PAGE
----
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1945: Liberation and Rebuilding
 pg. 608 
These physically and psychologically abused men were among those liberated from the Dachau, Germany, concentration camp by the U.S. Army on April 29, 1945. One American soldier said the camp's inmates "were skin and bones." Many of the survivors had lived for months on starvation rations. A large percentage of them died even after being liberated.
Photo: Philip Drell
Former prisoners often seized opportunities for revenge against camp guards. This German, previously a guard at Dachau, was beaten by inmates who, against the odds, had survived his cruelty.
Photo: Philip Drell
Thirty minutes after the camp's liberation, a human body continues to burn in one of Dachau's crematorium ovens. As the death toll mounted, the Nazis kept Dachau's ovens operating night and day. Still, it was not nearly enough to dispose of the bodies of the hundreds who were dying each day.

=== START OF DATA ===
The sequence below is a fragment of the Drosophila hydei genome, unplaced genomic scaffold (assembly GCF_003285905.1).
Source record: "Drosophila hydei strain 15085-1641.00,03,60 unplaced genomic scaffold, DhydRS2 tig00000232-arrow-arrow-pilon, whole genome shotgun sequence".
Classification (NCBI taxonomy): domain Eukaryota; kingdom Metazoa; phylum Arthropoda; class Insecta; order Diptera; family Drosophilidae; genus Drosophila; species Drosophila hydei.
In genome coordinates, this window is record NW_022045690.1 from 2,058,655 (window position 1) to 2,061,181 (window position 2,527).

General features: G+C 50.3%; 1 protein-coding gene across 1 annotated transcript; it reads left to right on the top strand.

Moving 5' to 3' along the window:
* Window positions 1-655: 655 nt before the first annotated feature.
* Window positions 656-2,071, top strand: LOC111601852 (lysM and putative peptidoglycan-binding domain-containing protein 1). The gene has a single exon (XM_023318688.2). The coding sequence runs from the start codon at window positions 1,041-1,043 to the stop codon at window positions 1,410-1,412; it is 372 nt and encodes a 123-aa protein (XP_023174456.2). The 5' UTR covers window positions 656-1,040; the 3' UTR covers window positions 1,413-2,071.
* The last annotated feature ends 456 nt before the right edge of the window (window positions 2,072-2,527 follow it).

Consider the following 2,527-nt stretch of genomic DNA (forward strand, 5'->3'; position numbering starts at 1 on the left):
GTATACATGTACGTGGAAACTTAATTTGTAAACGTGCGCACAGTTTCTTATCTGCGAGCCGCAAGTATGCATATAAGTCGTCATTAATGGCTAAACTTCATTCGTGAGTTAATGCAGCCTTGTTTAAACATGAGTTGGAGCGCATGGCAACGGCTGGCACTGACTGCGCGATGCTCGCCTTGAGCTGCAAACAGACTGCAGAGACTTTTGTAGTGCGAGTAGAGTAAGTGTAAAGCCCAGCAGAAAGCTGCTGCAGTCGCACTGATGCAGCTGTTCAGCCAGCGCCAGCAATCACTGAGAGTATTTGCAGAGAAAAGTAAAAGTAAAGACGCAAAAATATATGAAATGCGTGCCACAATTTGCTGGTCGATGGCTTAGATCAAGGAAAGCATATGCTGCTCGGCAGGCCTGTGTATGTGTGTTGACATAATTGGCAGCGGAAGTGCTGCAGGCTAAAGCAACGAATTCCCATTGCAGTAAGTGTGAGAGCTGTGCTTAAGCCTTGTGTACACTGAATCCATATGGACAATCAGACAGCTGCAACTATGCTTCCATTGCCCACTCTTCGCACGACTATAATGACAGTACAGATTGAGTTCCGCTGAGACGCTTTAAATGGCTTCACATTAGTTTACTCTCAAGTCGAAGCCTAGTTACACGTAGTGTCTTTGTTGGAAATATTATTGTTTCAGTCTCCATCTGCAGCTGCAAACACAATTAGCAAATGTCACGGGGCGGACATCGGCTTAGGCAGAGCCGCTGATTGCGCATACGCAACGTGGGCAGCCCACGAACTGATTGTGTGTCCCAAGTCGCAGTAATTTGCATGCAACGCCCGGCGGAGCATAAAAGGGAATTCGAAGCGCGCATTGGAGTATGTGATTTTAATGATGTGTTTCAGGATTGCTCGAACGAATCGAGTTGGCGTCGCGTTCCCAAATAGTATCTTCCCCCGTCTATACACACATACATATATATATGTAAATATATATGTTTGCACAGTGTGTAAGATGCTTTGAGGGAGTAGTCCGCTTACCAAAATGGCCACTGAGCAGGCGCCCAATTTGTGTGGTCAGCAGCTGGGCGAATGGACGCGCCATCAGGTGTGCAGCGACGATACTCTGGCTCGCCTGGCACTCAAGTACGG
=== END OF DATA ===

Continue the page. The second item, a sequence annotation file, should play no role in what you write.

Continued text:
Photo: William Landgren/ United States Holocaust Memorial Museum Photo Archive
 April 16, 1945: The Red Army launches its final assault on Berlin.
 April 16, 1945: French forces enter Nuremberg, Germany, onetime site of mammoth Nazi Party rallies.
 April 16, 1945: The camp at Johanngeorgenstadt, Germany, is evacuated to Theresienstadt, Czechoslovakia. More than 60 inmates from this group are killed in the village of Buchau, Czechoslovakia.
 April 18, 1945: Nazis initiate a death march of prisoners from Schwarzheide, Germany, to Theresienstadt, Czechoslovakia; See May 6, 1945.
1945: Liberation and Rebuilding
 pg. 608 
The Holocaust Chronicle
© 2009 Publications International, Ltd.